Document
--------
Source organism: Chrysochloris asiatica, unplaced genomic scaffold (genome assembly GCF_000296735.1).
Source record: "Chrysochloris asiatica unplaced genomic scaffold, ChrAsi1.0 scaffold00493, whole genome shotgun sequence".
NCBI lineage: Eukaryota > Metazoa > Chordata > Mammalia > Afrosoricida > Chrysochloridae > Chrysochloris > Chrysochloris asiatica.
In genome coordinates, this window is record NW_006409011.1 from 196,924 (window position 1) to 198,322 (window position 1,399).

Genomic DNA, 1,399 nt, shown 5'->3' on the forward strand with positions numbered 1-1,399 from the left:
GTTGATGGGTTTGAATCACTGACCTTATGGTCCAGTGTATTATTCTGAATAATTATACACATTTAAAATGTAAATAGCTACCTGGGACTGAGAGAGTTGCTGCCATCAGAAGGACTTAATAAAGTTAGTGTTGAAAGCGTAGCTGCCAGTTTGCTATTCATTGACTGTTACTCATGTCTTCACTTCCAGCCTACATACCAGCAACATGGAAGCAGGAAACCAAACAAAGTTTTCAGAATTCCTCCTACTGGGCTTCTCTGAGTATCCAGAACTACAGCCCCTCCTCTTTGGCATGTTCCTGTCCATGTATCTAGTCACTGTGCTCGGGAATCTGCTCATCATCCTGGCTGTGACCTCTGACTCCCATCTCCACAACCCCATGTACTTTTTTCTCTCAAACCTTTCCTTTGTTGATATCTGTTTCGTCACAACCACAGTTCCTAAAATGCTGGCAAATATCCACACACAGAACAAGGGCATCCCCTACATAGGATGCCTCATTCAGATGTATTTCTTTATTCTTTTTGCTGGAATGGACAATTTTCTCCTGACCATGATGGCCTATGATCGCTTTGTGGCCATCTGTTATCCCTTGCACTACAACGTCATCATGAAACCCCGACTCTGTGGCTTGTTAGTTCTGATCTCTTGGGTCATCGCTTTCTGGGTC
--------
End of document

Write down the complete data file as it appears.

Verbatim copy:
Source organism: Chrysochloris asiatica, unplaced genomic scaffold (genome assembly GCF_000296735.1).
Source record: "Chrysochloris asiatica unplaced genomic scaffold, ChrAsi1.0 scaffold00493, whole genome shotgun sequence".
NCBI lineage: Eukaryota > Metazoa > Chordata > Mammalia > Afrosoricida > Chrysochloridae > Chrysochloris > Chrysochloris asiatica.
In genome coordinates, this window is record NW_006409011.1 from 196,924 (window position 1) to 198,322 (window position 1,399).

Genomic DNA, 1,399 nt, shown 5'->3' on the forward strand with positions numbered 1-1,399 from the left:
GTTGATGGGTTTGAATCACTGACCTTATGGTCCAGTGTATTATTCTGAATAATTATACACATTTAAAATGTAAATAGCTACCTGGGACTGAGAGAGTTGCTGCCATCAGAAGGACTTAATAAAGTTAGTGTTGAAAGCGTAGCTGCCAGTTTGCTATTCATTGACTGTTACTCATGTCTTCACTTCCAGCCTACATACCAGCAACATGGAAGCAGGAAACCAAACAAAGTTTTCAGAATTCCTCCTACTGGGCTTCTCTGAGTATCCAGAACTACAGCCCCTCCTCTTTGGCATGTTCCTGTCCATGTATCTAGTCACTGTGCTCGGGAATCTGCTCATCATCCTGGCTGTGACCTCTGACTCCCATCTCCACAACCCCATGTACTTTTTTCTCTCAAACCTTTCCTTTGTTGATATCTGTTTCGTCACAACCACAGTTCCTAAAATGCTGGCAAATATCCACACACAGAACAAGGGCATCCCCTACATAGGATGCCTCATTCAGATGTATTTCTTTATTCTTTTTGCTGGAATGGACAATTTTCTCCTGACCATGATGGCCTATGATCGCTTTGTGGCCATCTGTTATCCCTTGCACTACAACGTCATCATGAAACCCCGACTCTGTGGCTTGTTAGTTCTGATCTCTTGGGTCATCGCTTTCTGGGTC